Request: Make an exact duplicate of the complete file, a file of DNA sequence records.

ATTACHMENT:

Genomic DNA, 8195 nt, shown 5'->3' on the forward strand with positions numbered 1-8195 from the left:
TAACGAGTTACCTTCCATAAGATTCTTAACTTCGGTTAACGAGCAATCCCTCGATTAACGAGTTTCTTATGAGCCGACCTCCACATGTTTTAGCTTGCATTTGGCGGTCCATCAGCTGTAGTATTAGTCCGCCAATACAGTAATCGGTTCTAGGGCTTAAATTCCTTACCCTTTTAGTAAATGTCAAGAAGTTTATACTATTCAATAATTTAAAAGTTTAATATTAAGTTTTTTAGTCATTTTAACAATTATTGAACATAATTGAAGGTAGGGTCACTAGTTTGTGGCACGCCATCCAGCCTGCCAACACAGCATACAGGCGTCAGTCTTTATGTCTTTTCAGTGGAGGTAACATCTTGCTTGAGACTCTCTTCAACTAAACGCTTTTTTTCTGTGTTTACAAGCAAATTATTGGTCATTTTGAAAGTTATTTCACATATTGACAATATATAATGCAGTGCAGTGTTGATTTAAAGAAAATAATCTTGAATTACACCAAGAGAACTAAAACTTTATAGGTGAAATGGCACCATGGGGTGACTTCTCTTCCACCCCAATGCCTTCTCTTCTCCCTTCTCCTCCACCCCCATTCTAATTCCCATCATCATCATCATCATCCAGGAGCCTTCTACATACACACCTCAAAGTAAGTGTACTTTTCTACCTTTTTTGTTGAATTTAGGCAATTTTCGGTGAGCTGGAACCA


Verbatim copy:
Genomic DNA, 8195 nt, shown 5'->3' on the forward strand with positions numbered 1-8195 from the left:
TAACGAGTTACCTTCCATAAGATTCTTAACTTCGGTTAACGAGCAATCCCTCGATTAACGAGTTTCTTATGAGCCGACCTCCACATGTTTTAGCTTGCATTTGGCGGTCCATCAGCTGTAGTATTAGTCCGCCAATACAGTAATCGGTTCTAGGGCTTAAATTCCTTACCCTTTTAGTAAATGTCAAGAAGTTTATACTATTCAATAATTTAAAAGTTTAATATTAAGTTTTTTAGTCATTTTAACAATTATTGAACATAATTGAAGGTAGGGTCACTAGTTTGTGGCACGCCATCCAGCCTGCCAACACAGCATACAGGCGTCAGTCTTTATGTCTTTTCAGTGGAGGTAACATCTTGCTTGAGACTCTCTTCAACTAAACGCTTTTTTTCTGTGTTTACAAGCAAATTATTGGTCATTTTGAAAGTTATTTCACATATTGACAATATATAATGCAGTGCAGTGTTGATTTAAAGAAAATAATCTTGAATTACACCAAGAGAACTAAAACTTTATAGGTGAAATGGCACCATGGGGTGACTTCTCTTCCACCCCAATGCCTTCTCTTCTCCCTTCTCCTCCACCCCCATTCTAATTCCCATCATCATCATCATCATCCAGGAGCCTTCTACATACACACCTCAAAGTAAGTGTACTTTTCTACCTTTTTTGTTGAATTTAGGCAATTTTCGGTGAGCTGGAACCA